However, the most evident example of this is how vastly divergent technology’s influence has been in the last year. Previously, it was constrained to a particular category of products. Now, it’s being employed to completely redefine industries like automobile, retail, the food sector and a whole lot more. Amazon’s recent venture – Amazon Go is an epitome to how technology can be utilized to create a space which didn’t even exist before. Autonomous cars are another such booming field where all the big guns like Google, Apple are getting involved to come out on top before it becomes mainstream.
While there are still some non-technical products out there, technology has emerged in traditionally non-tech areas such as clothing in a big way. And if it doesn’t have technology in it, it most certainly was produced by technology, or distributed and tracked with technology. Uday Dodla, Director, Product Marketing, Qualcomm India.
Of course, there is still a range of challenges that need to be resolved before these advancements aim for the masses. The most obvious one is connectivity which still isn’t entirely omnipresent. Parv further adds that the dream of a connected world largely depends on the success of how quickly companies enable “extensive LTE coverage with the full commercialization of LPWA coverage like LoRA or Sigfox or NB-IoT.” In layman terms, IoT-specific standards and networks need to be deployed in order to achieve a hassle-free experience.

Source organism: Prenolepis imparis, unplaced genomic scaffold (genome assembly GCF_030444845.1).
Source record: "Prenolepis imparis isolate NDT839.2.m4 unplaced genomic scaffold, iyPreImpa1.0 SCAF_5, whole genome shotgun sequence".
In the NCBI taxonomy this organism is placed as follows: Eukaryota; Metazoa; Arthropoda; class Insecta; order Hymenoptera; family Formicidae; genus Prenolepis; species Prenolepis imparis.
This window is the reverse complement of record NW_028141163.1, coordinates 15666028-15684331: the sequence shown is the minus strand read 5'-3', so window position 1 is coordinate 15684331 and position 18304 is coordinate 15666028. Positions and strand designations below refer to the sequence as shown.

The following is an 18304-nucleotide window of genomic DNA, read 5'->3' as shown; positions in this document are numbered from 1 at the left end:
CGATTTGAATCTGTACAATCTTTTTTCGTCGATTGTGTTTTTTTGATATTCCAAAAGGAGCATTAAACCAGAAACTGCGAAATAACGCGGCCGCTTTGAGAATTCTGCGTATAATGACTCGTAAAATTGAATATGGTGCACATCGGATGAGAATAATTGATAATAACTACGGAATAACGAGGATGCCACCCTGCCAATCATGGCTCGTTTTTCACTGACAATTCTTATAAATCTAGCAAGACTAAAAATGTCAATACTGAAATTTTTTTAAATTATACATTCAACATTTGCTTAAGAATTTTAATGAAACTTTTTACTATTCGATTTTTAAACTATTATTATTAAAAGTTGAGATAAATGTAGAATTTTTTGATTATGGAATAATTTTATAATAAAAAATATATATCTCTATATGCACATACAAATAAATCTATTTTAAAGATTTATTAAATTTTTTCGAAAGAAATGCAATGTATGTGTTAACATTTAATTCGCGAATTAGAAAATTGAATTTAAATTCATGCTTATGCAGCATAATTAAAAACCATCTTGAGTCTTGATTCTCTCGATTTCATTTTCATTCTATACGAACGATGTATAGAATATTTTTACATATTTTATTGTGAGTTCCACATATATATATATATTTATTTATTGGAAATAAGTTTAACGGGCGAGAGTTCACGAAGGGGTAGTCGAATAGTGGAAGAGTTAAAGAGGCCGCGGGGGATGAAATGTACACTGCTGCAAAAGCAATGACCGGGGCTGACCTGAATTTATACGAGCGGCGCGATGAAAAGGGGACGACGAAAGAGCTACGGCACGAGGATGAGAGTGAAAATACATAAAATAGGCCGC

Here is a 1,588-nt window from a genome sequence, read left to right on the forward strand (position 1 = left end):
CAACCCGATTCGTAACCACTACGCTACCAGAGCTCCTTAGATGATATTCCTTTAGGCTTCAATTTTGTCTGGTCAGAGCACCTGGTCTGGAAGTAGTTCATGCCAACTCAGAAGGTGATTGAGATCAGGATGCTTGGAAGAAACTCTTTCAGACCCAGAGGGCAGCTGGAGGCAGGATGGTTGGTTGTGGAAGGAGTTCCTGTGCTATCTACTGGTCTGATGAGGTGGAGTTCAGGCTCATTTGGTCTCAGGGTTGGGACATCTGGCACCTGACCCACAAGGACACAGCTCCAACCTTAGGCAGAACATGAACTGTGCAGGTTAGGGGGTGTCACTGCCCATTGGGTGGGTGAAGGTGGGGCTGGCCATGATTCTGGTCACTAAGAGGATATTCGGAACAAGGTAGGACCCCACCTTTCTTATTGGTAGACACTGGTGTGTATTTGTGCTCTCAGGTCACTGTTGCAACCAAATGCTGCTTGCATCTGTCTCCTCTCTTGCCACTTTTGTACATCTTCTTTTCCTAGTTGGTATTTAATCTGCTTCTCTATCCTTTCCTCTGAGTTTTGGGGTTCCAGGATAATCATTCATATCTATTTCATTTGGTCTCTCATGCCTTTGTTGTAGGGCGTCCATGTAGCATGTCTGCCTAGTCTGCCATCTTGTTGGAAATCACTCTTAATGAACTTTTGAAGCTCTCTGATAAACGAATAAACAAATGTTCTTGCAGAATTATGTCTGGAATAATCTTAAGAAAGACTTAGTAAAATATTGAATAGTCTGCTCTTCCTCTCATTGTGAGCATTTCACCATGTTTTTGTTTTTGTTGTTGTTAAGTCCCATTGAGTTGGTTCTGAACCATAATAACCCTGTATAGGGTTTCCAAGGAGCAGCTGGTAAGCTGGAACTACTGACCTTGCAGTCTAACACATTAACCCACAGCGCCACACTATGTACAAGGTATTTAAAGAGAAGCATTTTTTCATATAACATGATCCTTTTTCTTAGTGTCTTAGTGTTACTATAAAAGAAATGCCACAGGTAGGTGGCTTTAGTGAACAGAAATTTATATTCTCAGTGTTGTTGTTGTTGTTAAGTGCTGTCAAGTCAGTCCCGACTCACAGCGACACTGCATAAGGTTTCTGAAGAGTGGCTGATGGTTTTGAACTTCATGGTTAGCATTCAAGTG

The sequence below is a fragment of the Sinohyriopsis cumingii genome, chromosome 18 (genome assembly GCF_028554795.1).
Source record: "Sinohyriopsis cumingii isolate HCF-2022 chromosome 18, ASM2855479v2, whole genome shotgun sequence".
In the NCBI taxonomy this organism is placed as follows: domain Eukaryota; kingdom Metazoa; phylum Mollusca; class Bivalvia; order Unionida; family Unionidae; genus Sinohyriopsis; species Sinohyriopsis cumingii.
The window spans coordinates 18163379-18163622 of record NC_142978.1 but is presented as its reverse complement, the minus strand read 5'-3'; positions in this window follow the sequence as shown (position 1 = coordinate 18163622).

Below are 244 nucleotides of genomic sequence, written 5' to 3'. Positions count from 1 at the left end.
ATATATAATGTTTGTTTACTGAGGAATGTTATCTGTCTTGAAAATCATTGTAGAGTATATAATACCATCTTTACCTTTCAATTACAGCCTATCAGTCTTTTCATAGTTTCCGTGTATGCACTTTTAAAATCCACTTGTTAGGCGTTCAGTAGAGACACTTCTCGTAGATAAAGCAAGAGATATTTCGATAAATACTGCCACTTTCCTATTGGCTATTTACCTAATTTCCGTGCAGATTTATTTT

Security is another concern these companies haven’t been taking seriously. Fortunately, a few of them are developing ways to prevent your entire home from cyber threats. Symantec, not long ago, introduced a router called “Norton Core” that will utilize an extensive array of machine learning algorithms and Symantec’s threat intelligence to defend your home network. I’m sure, though, as these devices continue to become more popular, privacy will be a foremost priority.
Qualcomm has been one of the few chip makers who is aggressively pursuing the field and currently, powers more than 1.5 billion IoT gadgets. The company is responsible for accelerating a vast amount of sectors by building technologies for all sorts of form factors and requirements. Adding further on its position in the market, Uday Dodla states “Qualcomm Technologies is uniquely positioned to lead to 5G, and we are expanding the capabilities of LTE to accelerate progress in IoT, including driving the new narrowband technologies (eMTC, NB-IoT). Our work in NB-IoT is establishing the foundation for Narrowband 5G, which will enable massive Internet of Things.”
One of the more key factors in pushing this agenda forward is smart home speakers like Google Home, Apple Homepod (seriously, that name irks me every time I read it) and the Amazon Echo lineup. Not only have these devices fathomed the annoyance of calling out individual gadgets, but they have also augmented their abilities by providing a convenient and common interface for the user to interact with. Because otherwise, imagine talking to ten different types of virtual assistants for controlling your home products.
We might be years away from the connected ecosystem of services and products I am describing. However, its arrival is now clearly just at the horizon where companies are building several ways to make the transition more coherent and familiar. Allowing a piece of technology into every aspect of your life might not be the most exciting scenario, but with proper measures and protocols, it won’t be as harmful as people think.